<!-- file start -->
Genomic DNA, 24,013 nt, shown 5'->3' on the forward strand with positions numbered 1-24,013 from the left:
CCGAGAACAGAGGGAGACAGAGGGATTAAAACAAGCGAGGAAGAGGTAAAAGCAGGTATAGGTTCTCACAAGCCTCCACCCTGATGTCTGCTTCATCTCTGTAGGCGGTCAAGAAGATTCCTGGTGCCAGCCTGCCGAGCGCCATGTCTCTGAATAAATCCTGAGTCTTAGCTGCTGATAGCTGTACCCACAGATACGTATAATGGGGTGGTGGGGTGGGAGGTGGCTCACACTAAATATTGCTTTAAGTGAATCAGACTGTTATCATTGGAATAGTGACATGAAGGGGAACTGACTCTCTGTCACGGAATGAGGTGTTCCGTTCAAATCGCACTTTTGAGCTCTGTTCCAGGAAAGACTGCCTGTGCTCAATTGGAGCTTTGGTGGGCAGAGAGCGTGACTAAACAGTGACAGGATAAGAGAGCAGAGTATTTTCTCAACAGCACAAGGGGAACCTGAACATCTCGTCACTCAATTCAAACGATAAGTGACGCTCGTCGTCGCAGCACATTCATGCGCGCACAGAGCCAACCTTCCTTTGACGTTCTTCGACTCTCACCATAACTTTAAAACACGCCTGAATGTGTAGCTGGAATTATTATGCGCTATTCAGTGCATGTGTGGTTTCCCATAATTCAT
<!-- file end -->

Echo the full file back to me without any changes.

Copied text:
Genomic DNA, 24,013 nt, shown 5'->3' on the forward strand with positions numbered 1-24,013 from the left:
CCGAGAACAGAGGGAGACAGAGGGATTAAAACAAGCGAGGAAGAGGTAAAAGCAGGTATAGGTTCTCACAAGCCTCCACCCTGATGTCTGCTTCATCTCTGTAGGCGGTCAAGAAGATTCCTGGTGCCAGCCTGCCGAGCGCCATGTCTCTGAATAAATCCTGAGTCTTAGCTGCTGATAGCTGTACCCACAGATACGTATAATGGGGTGGTGGGGTGGGAGGTGGCTCACACTAAATATTGCTTTAAGTGAATCAGACTGTTATCATTGGAATAGTGACATGAAGGGGAACTGACTCTCTGTCACGGAATGAGGTGTTCCGTTCAAATCGCACTTTTGAGCTCTGTTCCAGGAAAGACTGCCTGTGCTCAATTGGAGCTTTGGTGGGCAGAGAGCGTGACTAAACAGTGACAGGATAAGAGAGCAGAGTATTTTCTCAACAGCACAAGGGGAACCTGAACATCTCGTCACTCAATTCAAACGATAAGTGACGCTCGTCGTCGCAGCACATTCATGCGCGCACAGAGCCAACCTTCCTTTGACGTTCTTCGACTCTCACCATAACTTTAAAACACGCCTGAATGTGTAGCTGGAATTATTATGCGCTATTCAGTGCATGTGTGGTTTCCCATAATTCAT